38. 38. So… Contradictions??<br />Does John the Baptizer contradict Jesus?<br />Kereszty: A thorough examination an comparison reveals that the two messages don’t contradict. <br />How does the Baptizer relate the Good News of Jesus to the preaching of divine judgment?<br />Only by taking the Baptizer’s message of judgment seriously can we take Jesus’ message of forgiveness seriously. <br />His love does not condone, but removes sinfulness and enables the sinner to start a new life. It implies personal responsibility for our sins. <br />We need the Bad News in order to respect the Good News. All have sinned; all deserve judgment. This is the background by which we properly measure God’s boundless love that acts in Jesus. <br />
  39. 39. Pessimistic Anthropology = Poor Christology<br />Say we were only unfortunate, imperfect creatures. Would we need forgiveness?<br />No. Accepting the love of God in Jesus is accepting a love that does not condone but rather removes sinfulness and enables a sinner to begin a new life. If we were just unfortunate and imperfect creatures, we would need understanding and compassion, and perhaps also professional counseling, but not forgiveness. <br />In fact, if we were only weak and wretched creatures, far from condemnation WE HAVE A RIGHT to compassionate treatment on the part of God who created us so weak in the first place. <br />Jesus’ forgiveness supposes that there is more than weakness to us: we are PERSONALLY responsible for our sins. This is why the Baptizer’s message is itself an integral part of the Good News of Jesus (see Mk 1:1, 3:18).<br />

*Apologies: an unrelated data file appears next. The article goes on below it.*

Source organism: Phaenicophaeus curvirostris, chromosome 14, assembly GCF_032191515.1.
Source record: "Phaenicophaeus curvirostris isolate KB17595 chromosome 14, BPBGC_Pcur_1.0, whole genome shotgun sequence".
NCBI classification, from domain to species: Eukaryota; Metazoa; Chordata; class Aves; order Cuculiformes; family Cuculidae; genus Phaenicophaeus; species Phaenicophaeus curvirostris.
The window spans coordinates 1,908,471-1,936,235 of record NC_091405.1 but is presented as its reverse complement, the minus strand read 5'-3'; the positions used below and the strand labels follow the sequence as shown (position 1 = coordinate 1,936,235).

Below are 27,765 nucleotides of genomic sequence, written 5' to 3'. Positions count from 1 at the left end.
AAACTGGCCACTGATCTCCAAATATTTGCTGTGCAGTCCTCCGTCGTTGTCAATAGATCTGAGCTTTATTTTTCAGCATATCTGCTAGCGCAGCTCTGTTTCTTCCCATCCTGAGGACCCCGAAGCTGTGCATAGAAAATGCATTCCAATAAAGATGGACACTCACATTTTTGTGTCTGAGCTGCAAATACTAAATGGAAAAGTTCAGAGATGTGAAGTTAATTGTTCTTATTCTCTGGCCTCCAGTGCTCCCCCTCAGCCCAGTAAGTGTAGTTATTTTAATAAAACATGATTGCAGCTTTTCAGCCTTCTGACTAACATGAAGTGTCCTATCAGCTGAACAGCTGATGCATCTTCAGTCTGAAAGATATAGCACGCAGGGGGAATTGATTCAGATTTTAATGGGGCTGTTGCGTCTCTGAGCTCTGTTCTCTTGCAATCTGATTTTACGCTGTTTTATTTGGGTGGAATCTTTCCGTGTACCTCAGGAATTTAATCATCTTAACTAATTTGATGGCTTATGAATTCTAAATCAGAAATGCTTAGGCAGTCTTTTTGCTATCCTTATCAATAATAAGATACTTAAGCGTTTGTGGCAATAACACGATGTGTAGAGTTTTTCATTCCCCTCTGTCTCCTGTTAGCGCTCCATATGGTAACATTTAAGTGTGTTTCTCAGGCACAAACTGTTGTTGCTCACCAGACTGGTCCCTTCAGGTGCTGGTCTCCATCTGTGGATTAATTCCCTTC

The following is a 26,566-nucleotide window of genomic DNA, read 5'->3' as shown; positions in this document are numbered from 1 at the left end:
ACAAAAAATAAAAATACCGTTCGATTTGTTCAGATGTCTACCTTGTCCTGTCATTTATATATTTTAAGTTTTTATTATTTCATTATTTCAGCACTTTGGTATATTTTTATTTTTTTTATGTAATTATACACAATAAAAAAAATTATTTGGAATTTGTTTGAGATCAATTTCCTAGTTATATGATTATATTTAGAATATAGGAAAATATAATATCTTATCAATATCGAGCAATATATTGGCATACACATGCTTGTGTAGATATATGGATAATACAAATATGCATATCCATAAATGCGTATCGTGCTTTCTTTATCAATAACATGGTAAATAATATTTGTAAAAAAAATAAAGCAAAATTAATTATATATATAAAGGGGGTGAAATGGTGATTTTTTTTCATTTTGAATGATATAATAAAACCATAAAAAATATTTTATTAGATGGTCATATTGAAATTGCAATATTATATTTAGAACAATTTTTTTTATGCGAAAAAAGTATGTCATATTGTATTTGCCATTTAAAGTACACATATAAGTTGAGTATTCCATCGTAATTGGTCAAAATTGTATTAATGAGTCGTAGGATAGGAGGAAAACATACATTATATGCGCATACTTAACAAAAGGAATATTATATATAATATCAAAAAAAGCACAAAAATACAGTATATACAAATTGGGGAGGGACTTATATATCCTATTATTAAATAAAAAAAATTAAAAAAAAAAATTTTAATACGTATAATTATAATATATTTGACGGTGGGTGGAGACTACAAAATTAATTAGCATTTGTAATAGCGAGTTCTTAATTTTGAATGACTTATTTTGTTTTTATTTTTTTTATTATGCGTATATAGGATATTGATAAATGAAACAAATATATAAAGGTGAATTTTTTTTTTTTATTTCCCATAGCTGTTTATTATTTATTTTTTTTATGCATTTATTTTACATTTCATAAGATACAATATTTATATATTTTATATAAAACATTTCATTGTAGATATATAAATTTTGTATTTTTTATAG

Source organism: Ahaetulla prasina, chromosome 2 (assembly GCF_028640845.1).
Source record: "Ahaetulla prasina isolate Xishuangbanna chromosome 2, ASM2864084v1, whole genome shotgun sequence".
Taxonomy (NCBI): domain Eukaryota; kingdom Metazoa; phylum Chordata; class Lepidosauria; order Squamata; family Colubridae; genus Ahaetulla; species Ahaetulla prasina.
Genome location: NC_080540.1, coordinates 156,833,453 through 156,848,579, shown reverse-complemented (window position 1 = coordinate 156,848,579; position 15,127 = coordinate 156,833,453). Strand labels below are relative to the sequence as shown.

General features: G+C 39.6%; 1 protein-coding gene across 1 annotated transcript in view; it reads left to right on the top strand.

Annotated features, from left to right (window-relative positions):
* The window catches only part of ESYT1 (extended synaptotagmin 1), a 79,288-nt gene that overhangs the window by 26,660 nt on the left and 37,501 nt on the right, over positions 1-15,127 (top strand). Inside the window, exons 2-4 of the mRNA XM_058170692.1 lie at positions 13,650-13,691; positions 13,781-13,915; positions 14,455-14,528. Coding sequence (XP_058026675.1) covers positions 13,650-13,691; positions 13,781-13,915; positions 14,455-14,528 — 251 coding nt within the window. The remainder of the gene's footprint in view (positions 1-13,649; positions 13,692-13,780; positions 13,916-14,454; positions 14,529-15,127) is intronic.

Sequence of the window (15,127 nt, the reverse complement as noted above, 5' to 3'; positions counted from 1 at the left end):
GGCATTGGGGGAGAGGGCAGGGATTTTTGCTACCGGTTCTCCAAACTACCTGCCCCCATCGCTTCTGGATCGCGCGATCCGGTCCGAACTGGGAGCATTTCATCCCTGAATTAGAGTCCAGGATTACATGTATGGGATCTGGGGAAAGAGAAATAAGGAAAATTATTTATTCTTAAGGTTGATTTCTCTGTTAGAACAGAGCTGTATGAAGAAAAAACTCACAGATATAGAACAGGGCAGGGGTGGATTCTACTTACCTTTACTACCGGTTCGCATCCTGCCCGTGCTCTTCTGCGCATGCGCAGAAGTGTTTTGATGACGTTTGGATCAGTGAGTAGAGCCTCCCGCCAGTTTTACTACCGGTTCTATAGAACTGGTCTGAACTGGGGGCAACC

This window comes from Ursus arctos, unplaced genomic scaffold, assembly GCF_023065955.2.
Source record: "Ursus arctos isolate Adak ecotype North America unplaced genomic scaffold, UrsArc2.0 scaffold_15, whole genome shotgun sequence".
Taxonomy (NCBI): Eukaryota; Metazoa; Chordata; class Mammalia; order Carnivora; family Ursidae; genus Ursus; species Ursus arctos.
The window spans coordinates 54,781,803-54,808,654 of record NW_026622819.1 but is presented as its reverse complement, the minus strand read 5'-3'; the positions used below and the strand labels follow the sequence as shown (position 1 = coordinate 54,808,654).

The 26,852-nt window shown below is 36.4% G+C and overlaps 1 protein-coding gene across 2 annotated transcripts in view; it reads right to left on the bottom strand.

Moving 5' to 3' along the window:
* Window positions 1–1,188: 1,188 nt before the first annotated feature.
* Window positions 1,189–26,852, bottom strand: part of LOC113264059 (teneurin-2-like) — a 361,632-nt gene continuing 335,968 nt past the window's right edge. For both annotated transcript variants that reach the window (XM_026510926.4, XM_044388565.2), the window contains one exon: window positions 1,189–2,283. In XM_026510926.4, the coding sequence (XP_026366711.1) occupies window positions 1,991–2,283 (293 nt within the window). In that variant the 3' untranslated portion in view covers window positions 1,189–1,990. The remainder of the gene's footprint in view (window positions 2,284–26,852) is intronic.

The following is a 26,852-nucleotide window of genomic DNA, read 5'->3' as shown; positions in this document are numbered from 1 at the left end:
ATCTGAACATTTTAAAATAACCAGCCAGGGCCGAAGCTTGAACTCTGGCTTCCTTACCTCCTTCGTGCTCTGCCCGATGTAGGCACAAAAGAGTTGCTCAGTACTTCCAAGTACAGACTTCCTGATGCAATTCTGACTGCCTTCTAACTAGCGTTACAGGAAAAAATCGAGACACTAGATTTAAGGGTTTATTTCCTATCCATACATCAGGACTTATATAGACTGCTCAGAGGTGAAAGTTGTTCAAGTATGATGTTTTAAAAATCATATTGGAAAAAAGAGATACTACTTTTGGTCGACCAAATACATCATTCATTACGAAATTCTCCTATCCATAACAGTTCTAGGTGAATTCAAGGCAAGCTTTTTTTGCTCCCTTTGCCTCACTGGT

40. 40. The Message of the Baptizer<br />What does the Message of the Baptizer guard us from?<br />It guards us from the extreme of separating the love of Jesus from his holiness and from viewing it as a service to which helpless humankind can register a legitimate claim. <br />There is a real parallelism between Romans 1-2 and John’s Message and Romans 3-8 and Jesus’ message. We cannot appreciate the free gift of God’s grace that justifies the faithful UNLESS we first understand the judgment we deserve through our sins. <br />John prepares for all future Christian generations—PREPARE THE WAY OF THE LORD. <br />
  41. 41. So what? This explains nothing!<br />None of this explains WHY Jesus (stage one in Gospel Formation) subjected himself to John’s baptism of repentance. Why did he do it?<br />First, Kereszty tells us that we must accept that Jesus did many signs and that in the light of the Resurrection the disciples believed that everything he did was FULL of MEANING. <br />The baptism was Jesus’ first prophetic “sign-action” that was meant for all people. It approved John’s proclamation of Israel’s apostasy and the urgent need for conversion.<br />